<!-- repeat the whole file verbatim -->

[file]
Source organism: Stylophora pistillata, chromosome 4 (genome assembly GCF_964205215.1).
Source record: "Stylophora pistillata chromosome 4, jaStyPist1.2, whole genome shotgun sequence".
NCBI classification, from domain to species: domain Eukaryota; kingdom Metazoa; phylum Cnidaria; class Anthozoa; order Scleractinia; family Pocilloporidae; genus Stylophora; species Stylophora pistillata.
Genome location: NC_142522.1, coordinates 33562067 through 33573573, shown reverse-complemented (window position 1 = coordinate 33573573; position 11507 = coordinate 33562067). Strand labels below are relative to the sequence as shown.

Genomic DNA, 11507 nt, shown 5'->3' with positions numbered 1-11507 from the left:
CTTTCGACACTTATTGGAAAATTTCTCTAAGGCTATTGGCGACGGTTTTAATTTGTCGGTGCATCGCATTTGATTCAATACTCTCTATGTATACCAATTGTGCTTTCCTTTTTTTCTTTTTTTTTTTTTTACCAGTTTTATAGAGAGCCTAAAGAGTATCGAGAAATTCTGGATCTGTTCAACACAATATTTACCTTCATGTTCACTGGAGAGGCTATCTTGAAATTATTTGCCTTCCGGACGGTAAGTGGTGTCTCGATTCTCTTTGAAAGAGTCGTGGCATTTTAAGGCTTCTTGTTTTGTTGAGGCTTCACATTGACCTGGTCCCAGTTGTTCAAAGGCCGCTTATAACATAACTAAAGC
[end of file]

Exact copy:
Source organism: Stylophora pistillata, chromosome 4 (genome assembly GCF_964205215.1).
Source record: "Stylophora pistillata chromosome 4, jaStyPist1.2, whole genome shotgun sequence".
NCBI classification, from domain to species: domain Eukaryota; kingdom Metazoa; phylum Cnidaria; class Anthozoa; order Scleractinia; family Pocilloporidae; genus Stylophora; species Stylophora pistillata.
Genome location: NC_142522.1, coordinates 33562067 through 33573573, shown reverse-complemented (window position 1 = coordinate 33573573; position 11507 = coordinate 33562067). Strand labels below are relative to the sequence as shown.

Genomic DNA, 11507 nt, shown 5'->3' with positions numbered 1-11507 from the left:
CTTTCGACACTTATTGGAAAATTTCTCTAAGGCTATTGGCGACGGTTTTAATTTGTCGGTGCATCGCATTTGATTCAATACTCTCTATGTATACCAATTGTGCTTTCCTTTTTTTCTTTTTTTTTTTTTTACCAGTTTTATAGAGAGCCTAAAGAGTATCGAGAAATTCTGGATCTGTTCAACACAATATTTACCTTCATGTTCACTGGAGAGGCTATCTTGAAATTATTTGCCTTCCGGACGGTAAGTGGTGTCTCGATTCTCTTTGAAAGAGTCGTGGCATTTTAAGGCTTCTTGTTTTGTTGAGGCTTCACATTGACCTGGTCCCAGTTGTTCAAAGGCCGCTTATAACATAACTAAAGC